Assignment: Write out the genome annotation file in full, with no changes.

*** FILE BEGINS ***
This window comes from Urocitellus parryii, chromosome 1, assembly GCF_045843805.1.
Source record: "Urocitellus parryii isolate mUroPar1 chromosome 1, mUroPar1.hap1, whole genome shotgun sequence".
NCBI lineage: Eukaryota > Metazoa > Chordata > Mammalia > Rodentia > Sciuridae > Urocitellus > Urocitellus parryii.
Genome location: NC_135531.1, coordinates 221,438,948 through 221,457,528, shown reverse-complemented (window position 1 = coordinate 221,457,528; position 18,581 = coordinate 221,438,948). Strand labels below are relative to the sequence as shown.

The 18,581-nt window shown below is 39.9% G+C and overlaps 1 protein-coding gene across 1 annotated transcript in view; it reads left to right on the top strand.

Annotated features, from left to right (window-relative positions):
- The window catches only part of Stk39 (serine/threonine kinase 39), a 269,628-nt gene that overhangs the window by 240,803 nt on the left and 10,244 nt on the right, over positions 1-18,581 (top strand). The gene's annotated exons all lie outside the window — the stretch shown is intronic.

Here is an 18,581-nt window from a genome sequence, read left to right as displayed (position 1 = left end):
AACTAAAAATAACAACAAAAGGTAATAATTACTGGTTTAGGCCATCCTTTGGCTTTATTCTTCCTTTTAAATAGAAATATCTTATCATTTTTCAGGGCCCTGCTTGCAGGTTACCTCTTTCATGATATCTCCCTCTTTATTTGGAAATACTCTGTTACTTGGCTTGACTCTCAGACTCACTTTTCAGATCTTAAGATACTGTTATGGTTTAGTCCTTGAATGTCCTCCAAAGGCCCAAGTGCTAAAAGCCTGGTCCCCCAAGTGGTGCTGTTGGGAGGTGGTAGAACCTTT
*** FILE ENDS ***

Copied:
This window comes from Urocitellus parryii, chromosome 1, assembly GCF_045843805.1.
Source record: "Urocitellus parryii isolate mUroPar1 chromosome 1, mUroPar1.hap1, whole genome shotgun sequence".
NCBI lineage: Eukaryota > Metazoa > Chordata > Mammalia > Rodentia > Sciuridae > Urocitellus > Urocitellus parryii.
Genome location: NC_135531.1, coordinates 221,438,948 through 221,457,528, shown reverse-complemented (window position 1 = coordinate 221,457,528; position 18,581 = coordinate 221,438,948). Strand labels below are relative to the sequence as shown.

The 18,581-nt window shown below is 39.9% G+C and overlaps 1 protein-coding gene across 1 annotated transcript in view; it reads left to right on the top strand.

Annotated features, from left to right (window-relative positions):
- The window catches only part of Stk39 (serine/threonine kinase 39), a 269,628-nt gene that overhangs the window by 240,803 nt on the left and 10,244 nt on the right, over positions 1-18,581 (top strand). The gene's annotated exons all lie outside the window — the stretch shown is intronic.

Here is an 18,581-nt window from a genome sequence, read left to right as displayed (position 1 = left end):
AACTAAAAATAACAACAAAAGGTAATAATTACTGGTTTAGGCCATCCTTTGGCTTTATTCTTCCTTTTAAATAGAAATATCTTATCATTTTTCAGGGCCCTGCTTGCAGGTTACCTCTTTCATGATATCTCCCTCTTTATTTGGAAATACTCTGTTACTTGGCTTGACTCTCAGACTCACTTTTCAGATCTTAAGATACTGTTATGGTTTAGTCCTTGAATGTCCTCCAAAGGCCCAAGTGCTAAAAGCCTGGTCCCCCAAGTGGTGCTGTTGGGAGGTGGTAGAACCTTT